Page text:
If there’s one business tailor-made for the Internet it’s got to be travel agents for the simple reason tourists our their lifeblood and increasingly, armchair travelers are turning to the web as an easy, convenient and un-pressurised way to get the lowdown on the best deals.

NPK Travel & Tours (Pattaya) Co. Ltd. basic brochure site proves you don’t need flash animation, annoying pop ups, bells, whistles and brass knobs to grab attention. Although only 2% of their business comes from the Net, 95% of that is from potential legal aliens. Their approach to the Net is both realistic and practical. No high flung expectations of hordes of mouse clickers beating down their doors, just steady growth and gratitude that any visitor stops by their site. “ I don’t expect repeat visits” says Mrs. Nuansawat McMahon, “but if it brings in even a few more customers, then I fell it is worthwhile.” Contrast this, however, with our last example that proves the fantastic potential the web has for business, if your site is good and you’ve got something other people want to buy or information that keeps them coming back for more.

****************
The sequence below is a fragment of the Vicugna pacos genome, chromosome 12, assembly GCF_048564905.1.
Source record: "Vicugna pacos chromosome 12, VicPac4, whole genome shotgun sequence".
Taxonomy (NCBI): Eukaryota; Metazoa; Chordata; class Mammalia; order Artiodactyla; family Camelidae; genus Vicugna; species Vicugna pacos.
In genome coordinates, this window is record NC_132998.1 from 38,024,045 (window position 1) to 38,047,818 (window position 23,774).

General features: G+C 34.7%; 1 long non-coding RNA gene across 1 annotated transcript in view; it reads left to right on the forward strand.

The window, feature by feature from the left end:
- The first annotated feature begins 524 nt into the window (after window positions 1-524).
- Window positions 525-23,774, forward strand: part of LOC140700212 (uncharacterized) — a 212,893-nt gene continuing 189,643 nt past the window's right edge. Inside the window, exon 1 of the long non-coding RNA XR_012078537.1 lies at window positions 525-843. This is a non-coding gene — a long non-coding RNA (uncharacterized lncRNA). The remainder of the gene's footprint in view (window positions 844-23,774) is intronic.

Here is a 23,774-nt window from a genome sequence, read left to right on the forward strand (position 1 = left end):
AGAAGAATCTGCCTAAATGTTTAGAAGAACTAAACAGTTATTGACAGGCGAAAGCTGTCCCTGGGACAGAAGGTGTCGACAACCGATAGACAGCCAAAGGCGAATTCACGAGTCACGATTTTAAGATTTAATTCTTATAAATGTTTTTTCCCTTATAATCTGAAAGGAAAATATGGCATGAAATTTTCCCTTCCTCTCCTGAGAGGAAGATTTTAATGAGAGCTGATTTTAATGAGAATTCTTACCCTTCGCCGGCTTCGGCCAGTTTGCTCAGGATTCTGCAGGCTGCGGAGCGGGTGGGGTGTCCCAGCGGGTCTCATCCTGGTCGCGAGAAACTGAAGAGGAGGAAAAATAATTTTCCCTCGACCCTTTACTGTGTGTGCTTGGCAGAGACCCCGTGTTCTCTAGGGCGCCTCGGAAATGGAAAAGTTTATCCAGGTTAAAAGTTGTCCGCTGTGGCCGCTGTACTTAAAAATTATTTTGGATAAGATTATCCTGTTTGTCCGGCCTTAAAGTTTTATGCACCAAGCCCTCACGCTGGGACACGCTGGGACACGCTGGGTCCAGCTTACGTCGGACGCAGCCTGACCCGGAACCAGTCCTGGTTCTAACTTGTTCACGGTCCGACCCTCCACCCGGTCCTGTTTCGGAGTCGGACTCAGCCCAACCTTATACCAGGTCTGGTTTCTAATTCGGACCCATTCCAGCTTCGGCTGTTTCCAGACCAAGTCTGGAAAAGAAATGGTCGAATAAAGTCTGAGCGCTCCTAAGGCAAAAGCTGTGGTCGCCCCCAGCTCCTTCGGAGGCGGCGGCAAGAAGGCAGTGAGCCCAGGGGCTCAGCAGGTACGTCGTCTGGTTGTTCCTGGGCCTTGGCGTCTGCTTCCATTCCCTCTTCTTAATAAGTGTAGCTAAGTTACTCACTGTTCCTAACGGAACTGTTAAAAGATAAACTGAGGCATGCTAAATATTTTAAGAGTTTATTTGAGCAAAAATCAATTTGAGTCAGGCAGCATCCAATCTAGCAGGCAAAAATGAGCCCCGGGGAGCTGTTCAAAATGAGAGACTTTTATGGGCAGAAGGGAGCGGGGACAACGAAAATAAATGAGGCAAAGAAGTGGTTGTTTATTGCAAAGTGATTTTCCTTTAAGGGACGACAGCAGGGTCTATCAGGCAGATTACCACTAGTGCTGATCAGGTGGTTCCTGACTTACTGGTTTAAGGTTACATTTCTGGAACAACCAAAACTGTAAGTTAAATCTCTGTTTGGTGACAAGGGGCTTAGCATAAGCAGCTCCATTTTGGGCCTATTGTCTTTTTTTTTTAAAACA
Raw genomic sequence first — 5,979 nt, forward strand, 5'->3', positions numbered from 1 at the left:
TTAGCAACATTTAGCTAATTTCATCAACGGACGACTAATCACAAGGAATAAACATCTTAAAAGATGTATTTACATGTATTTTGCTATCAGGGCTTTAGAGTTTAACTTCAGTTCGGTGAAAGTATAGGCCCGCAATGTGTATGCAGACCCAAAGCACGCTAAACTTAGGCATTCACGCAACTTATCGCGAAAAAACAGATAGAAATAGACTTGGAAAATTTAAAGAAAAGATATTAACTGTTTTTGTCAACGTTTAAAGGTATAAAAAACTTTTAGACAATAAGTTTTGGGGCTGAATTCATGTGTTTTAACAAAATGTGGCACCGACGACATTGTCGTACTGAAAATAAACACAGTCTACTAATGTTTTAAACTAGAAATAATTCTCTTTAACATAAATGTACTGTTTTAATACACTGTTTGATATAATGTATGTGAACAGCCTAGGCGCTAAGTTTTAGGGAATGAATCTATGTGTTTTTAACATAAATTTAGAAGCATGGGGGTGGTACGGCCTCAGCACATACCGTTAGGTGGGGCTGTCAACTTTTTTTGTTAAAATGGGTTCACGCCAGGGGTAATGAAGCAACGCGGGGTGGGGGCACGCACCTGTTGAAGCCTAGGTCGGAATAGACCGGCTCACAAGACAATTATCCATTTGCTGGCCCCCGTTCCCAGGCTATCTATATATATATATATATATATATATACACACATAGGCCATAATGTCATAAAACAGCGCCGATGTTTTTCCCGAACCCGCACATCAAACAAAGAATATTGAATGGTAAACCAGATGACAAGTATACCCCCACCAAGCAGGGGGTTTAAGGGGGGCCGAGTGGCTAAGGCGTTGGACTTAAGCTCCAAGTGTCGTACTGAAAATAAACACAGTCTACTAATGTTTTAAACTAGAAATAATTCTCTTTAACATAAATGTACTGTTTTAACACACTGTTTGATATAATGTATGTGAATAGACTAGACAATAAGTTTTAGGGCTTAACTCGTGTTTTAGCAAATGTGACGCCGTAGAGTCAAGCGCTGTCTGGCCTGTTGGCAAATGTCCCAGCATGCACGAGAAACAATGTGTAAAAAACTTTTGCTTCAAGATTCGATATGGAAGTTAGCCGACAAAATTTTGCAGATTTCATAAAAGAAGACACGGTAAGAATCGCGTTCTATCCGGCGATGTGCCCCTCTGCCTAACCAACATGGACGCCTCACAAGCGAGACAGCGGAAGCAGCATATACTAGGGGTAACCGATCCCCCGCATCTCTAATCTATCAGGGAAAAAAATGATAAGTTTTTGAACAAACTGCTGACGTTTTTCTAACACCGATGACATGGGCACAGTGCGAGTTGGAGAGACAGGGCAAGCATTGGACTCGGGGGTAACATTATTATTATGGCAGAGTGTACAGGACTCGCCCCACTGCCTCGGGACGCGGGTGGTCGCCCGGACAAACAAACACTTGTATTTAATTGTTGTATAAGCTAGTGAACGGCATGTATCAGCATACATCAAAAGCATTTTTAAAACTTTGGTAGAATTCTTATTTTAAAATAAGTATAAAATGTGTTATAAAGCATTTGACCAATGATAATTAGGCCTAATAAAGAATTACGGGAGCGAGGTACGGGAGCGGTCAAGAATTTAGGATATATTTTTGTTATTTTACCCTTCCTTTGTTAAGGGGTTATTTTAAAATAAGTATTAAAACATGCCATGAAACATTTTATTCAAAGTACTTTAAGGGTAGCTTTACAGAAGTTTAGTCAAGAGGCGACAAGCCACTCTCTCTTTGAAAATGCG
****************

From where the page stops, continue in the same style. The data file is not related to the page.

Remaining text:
Since 1994 Utopia Asia (www.utopia-asia.com) has been providing high quality, tailor made tours and travel information to a niche group of happy wanderers. A spokesman for the company told me “Being on the Internet has ensured the survival and growth of the business despite the economic downturn” A staggering 95% of their business is a result of their web presence and 72% of that is from international clients. With 3,500 visitors and 60 emails a day, their comprehensive site has caught the attention and earned the recommendation of such luminaries as Time Magazine and the BBC World Service.

This welcome publicity undoubtedly contributed to the massive popularity of their site.

“The brand name is now famous throughout our niche market because of the Internet,” says their spokesman. “Also, the website produces a steady, positive cash flow. So, yes, it has been a success.” But Utopia Asia is not looking to rest on its laurels. They plan to form strategic partnerships with other web niche market portals in North America and Europe to encourage further expansion.

So what conclusion can we draw for our, albeit small, survey. A very simple one it seems. For Thai business the web, to varying degrees, works and to our respondents has indeed been a port in the economic storm. Thailand is catching the wave of web revolution and could find the Net provides a valuable contribution to it’s economic re-birth.

Perhaps the only consolation one can draw from the crisis is that it happened when it did, at a time when the Internet was already firmly established in Thailand and could shield business already exploiting it from the worst effects of the downturn. Had it happened 10 or even 20 years earlier, perhaps things may have been worse. Maybe this is a lesson for those businesses still standing on the ‘off line’ shore holding a wet finger to the wind? Catch that current of possibility guys, time and tide wait for no man.

Photo by Mathew Schwartz on Unsplash